Before a tornado killed more than 100 people in Joplin, Mo., the other single deadliest tornado dates back more than 60 years.
It happened in Worcester on June 9, 1953.
The storm, which traveled 46 miles, started near Petersham and ended near Southborough.
It cut a path three-quarters of a mile and was on the ground for nearly 50 miles.
"My grandmother was at the door and she said, 'I think, I have a really bad feeling about this. Something really bad is going to happen," said Kathy Lundstrom.
While there was some damage at her dad's house, a couple of streets away, she said the houses were gone.
What was then Assumption College was hit, as were two housing developments.
Lundstrom said her dad got his camera out and filmed the damage right after it happened.
As the tornado continued on its rampage having killed 60 people in one minute in Worcester, it clipped the northern part of Lake Quinsigamond on its way to Shrewsbury.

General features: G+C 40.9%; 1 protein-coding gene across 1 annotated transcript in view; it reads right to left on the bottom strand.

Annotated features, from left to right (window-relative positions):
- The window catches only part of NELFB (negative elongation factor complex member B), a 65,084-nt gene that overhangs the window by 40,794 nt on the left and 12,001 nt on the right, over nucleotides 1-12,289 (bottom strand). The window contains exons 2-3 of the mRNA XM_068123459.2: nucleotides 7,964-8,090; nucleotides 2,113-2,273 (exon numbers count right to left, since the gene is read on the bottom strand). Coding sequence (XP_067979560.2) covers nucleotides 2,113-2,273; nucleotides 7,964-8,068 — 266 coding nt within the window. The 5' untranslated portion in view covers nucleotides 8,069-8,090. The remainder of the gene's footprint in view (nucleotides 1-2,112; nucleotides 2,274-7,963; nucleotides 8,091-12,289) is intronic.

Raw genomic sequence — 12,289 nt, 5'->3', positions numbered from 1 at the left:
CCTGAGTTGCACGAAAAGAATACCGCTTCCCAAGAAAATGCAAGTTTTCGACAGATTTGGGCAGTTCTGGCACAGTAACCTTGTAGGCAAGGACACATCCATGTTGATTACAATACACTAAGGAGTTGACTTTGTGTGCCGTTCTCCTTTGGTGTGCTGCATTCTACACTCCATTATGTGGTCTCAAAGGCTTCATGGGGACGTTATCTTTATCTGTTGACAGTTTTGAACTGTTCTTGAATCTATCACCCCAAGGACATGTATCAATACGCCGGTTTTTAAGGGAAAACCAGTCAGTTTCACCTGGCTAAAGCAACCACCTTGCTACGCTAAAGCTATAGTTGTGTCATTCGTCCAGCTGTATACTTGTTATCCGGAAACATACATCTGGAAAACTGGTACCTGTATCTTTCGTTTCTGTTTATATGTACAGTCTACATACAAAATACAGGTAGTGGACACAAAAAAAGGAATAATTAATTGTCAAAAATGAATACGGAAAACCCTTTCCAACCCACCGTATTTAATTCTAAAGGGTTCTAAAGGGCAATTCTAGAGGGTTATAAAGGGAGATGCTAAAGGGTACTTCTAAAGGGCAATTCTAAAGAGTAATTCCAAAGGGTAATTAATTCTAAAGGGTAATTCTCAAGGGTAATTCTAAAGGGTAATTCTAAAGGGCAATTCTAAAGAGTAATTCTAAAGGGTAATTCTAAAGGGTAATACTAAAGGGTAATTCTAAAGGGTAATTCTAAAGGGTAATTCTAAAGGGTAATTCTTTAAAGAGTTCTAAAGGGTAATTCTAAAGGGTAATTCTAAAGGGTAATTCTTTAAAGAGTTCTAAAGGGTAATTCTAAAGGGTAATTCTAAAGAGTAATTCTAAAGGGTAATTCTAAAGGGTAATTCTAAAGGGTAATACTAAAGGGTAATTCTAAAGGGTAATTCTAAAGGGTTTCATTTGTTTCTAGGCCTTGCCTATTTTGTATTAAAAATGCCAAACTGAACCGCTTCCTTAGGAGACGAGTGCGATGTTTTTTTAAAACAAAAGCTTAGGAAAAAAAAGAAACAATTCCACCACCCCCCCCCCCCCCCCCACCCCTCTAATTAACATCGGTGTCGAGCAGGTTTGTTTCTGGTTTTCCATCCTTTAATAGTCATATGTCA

"My daughter said, 'What is that in the air there Dad?' I said, 'It looked like all things falling down, but this thing's going up!' And it wasn't seconds after that, I seen everything going up into it. So I told my children and my mother to get down the cellar quick. We got to the cellar, but we just about made it. Then boom, all of a sudden, look up and there's no house. Sky is there," said George Alexander, who survived the storm.
Most affected didn't know what had hit them. At the time, there was no Doppler radar and no warning.
That day, Alexander came home from work five minutes early.
"I don't know what they would have done if I had not been there. They were all young, and my mother was older. They probably would have gone with it," he said.
"Didn't know what to think. Never heard of tornadoes before, not around here anyway," said Margaret Mawdsley Alexander, George's wife.
In all, 94 people were killed in the Worcester tornado.
It was rare for New England, but as the Alexanders and Lundstrom's grandmother quickly learned, definitely possible.